Black doctor sues JPMorgan Chase claiming bank denied her service because of her race

Francis Akhalbey February 07, 2022
Dr. Malika Mitchell-Stewart, 34, has filed a lawsuit against JPMorgan Chase -- Photo via ABC13

A 34-year-old Black doctor in Texas has filed a lawsuit against JPMorgan Chase alleging employees at one of the bank’s branches racially discriminated against her by denying her service while she was trying to open an account with a $16,000 check.

According to NBC News, the December 18 incident occurred not too long after Dr. Malika Mitchell-Stewart had finished her residency. The suit, which was filed last Wednesday, stated the check the Black doctor was trying to deposit at the bank’s Sugar Land branch was a signing bonus she had received from her employers Valley Oaks Medical Group.

But while trying to open the account, employees at the bank allegedly accused her of obtaining the check through fraudulent means and raised doubts about her employment as a doctor, the suit stated.

“Dr. Mitchell-Stewart certainly did not expect that when she attempted to open a bank account with Chase and proudly deposit her first check as a new physician she would be accused of fraud and denied the ability to open a bank account at one of the more prominent retail banks in the world,” the suit stated.

“What Dr. Mitchell-Stewart was reminded of on this day was that she is a black woman attempting to deposit $16,000 in a predominantly white affluent suburb. … Solely because of her race, Dr. Mitchell-Stewart was discriminated against by members of Chase’s banking staff and denied services provided to non-African American customers of Chase.”

Responding to the suit in a statement on Thursday, JPMorgan Chase said they had reached out to Dr. Mitchell-Stewart “to better understand what happened and apologize for her experience.”

“We take this matter very seriously and are investigating the situation,” the bank said.

But in a statement on Thursday, Mitchell-Stewart’s attorney, Justin Moore, said the doctor’s experience at the bank was a manifestation of the discrimination Black customers face while banking.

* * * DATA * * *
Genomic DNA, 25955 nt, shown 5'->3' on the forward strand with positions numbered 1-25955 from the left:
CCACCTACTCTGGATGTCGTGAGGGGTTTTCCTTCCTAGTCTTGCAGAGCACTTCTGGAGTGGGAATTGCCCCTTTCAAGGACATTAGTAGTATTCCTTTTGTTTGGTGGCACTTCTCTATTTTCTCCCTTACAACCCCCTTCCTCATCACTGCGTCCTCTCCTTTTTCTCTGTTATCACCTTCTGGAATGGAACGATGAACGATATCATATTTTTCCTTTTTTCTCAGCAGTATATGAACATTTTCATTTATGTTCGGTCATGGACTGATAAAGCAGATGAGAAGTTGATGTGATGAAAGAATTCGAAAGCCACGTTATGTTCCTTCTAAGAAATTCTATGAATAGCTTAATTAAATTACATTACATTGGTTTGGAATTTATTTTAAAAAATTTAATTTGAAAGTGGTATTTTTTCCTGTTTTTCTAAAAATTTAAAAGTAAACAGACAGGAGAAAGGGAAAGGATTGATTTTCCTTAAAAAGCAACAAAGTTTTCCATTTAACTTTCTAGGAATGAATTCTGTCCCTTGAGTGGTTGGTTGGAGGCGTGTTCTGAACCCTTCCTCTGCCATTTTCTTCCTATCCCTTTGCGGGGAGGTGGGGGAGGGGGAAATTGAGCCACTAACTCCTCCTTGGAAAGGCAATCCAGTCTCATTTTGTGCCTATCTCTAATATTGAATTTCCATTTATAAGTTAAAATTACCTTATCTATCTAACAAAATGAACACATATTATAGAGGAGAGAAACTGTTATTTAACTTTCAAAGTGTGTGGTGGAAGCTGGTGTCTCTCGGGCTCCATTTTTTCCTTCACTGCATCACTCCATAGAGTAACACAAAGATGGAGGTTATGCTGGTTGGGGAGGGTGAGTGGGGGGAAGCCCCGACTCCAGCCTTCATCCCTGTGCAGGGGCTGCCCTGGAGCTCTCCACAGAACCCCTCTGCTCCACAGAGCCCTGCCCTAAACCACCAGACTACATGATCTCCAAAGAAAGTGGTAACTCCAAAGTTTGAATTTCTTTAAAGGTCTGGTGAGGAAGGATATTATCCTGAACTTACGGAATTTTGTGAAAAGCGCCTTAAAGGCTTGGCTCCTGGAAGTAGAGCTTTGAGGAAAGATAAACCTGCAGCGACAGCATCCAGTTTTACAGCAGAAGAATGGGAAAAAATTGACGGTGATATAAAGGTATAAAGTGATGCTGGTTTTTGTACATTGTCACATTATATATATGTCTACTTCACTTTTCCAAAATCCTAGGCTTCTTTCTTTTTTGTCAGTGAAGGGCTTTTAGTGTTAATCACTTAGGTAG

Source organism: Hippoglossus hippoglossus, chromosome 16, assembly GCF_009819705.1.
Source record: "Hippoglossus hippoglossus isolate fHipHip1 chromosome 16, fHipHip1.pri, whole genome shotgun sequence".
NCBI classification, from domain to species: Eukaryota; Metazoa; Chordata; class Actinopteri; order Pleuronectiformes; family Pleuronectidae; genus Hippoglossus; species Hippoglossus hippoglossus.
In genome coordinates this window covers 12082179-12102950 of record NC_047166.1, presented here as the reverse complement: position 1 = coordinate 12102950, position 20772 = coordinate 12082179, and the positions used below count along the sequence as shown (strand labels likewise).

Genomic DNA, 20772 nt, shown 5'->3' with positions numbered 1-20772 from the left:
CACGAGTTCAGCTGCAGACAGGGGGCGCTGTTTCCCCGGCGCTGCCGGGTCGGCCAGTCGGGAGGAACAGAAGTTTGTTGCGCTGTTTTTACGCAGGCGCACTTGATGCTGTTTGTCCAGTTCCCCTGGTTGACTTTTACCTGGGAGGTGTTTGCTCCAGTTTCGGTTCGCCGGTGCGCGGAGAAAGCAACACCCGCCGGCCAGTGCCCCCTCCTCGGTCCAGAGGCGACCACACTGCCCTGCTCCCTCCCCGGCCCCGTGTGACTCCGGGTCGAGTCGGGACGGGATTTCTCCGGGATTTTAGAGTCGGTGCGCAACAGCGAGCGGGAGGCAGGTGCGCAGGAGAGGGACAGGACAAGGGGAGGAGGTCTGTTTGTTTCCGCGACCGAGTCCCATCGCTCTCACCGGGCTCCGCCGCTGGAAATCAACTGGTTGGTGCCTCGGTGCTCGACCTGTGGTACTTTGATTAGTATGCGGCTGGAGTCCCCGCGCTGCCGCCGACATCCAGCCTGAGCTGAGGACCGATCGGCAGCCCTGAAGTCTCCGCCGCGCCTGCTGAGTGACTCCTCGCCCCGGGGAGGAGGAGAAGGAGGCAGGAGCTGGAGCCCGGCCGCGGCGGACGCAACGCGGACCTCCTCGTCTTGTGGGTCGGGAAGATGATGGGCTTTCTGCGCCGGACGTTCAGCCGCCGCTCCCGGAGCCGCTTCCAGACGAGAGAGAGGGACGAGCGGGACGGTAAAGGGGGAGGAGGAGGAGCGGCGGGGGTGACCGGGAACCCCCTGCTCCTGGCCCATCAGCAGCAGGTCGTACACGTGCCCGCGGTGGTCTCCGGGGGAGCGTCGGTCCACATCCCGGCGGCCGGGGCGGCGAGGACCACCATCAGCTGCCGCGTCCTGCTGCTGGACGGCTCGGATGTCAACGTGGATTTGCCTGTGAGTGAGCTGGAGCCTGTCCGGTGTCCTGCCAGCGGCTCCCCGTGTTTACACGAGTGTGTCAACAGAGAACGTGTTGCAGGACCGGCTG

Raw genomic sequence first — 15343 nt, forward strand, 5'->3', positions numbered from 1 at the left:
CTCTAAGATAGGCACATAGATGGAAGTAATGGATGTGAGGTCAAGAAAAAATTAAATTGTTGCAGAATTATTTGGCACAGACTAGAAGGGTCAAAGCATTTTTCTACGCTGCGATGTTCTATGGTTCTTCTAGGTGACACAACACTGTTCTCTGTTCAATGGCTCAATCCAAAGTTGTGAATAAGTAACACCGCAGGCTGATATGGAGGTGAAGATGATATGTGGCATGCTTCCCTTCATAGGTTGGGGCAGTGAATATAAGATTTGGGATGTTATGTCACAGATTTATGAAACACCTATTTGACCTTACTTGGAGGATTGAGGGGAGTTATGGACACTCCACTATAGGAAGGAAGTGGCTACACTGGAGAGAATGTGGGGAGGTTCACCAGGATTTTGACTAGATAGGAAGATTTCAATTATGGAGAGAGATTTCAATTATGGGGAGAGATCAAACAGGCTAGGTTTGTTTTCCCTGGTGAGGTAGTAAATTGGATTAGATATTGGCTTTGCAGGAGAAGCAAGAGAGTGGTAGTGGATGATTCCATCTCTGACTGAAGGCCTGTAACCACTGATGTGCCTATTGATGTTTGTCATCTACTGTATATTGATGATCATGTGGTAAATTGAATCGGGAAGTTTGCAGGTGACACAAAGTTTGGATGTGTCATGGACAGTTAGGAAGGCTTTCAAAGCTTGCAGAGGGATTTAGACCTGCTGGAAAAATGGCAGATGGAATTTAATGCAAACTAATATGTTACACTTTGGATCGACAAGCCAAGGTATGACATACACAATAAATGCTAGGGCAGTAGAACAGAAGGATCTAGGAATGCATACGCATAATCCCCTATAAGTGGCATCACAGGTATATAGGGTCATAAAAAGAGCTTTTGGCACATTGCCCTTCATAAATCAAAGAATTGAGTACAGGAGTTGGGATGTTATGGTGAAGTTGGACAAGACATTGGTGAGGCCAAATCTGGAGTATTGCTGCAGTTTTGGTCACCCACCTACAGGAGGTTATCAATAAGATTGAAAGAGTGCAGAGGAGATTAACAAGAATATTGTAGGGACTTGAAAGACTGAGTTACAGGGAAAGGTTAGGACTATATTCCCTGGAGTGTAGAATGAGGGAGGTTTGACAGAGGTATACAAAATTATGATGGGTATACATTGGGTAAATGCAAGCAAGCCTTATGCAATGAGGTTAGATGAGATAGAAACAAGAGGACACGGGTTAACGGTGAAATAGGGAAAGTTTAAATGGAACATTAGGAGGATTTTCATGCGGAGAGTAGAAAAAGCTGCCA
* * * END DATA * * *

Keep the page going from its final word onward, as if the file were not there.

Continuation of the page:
“For a black female physician to be treated this way by Chase is a devastating reminder that no matter how hard we try and how far we climb, major corporations in this country still view us as if we are nothing,” Moore said. “Courageously, Dr. Mitchell-Stewart decided to not let Chase treat her like a criminal because she is black, and is seeking to fight back. … We all should be inspired by her resolve and willingness to fight back.”

The suit claimed the first employee who served Dr. Mitchell-Stewart questioned the “validity of the check and her employment as a physician.”

The lawsuit claimed the employee said she had to confirm the authenticity of the check and also bring in a bank manager, NBC News stated. The employee, however, rather came back with an associate banker – not the bank manager.

The second worker then “told Dr. Mitchell-Stewart that her Check was fraudulent without providing justification,” the lawsuit claimed, adding that the Black doctor subsequently left the bank to “avoid being arrested and had an adverse emotional reaction over this humiliation.”

Dr. Mitchell-Stewart went back to the bank on December 27 to file a complaint. The bank’s branch manager also spoke to her and informed her they could have actually allowed her to deposit the check, and then freeze the account until they had confirmed the check’s authenticity, the suit stated.

And though the manager also apologized, Dr. Mitchell-Stewart was told the bank can choose to deny customers service for no reason at all. The plaintiff is seeking more than $1 million in damages and compensation. She also wants a trial by jury.

“It was an unfortunate situation. They took my special moment away. I felt like a criminal. I’ve never done anything wrong,” Dr. Mitchell-Stewart told ABC7. “In order to get Texas medical license or a medical license at all, you have to have a clean record. You have to go to school for so many years, and they just didn’t care. They didn’t respect that. They didn’t respect my credentials.”

“Dr. Mitchell-Stewart showed proof of identification. She showed proof that she was a doctor by presenting a business card. She even called employees from her medical group to confirm who she was,” Moore also said.

Last Edited by:Mildred Europa Taylor Updated: February 7, 2022


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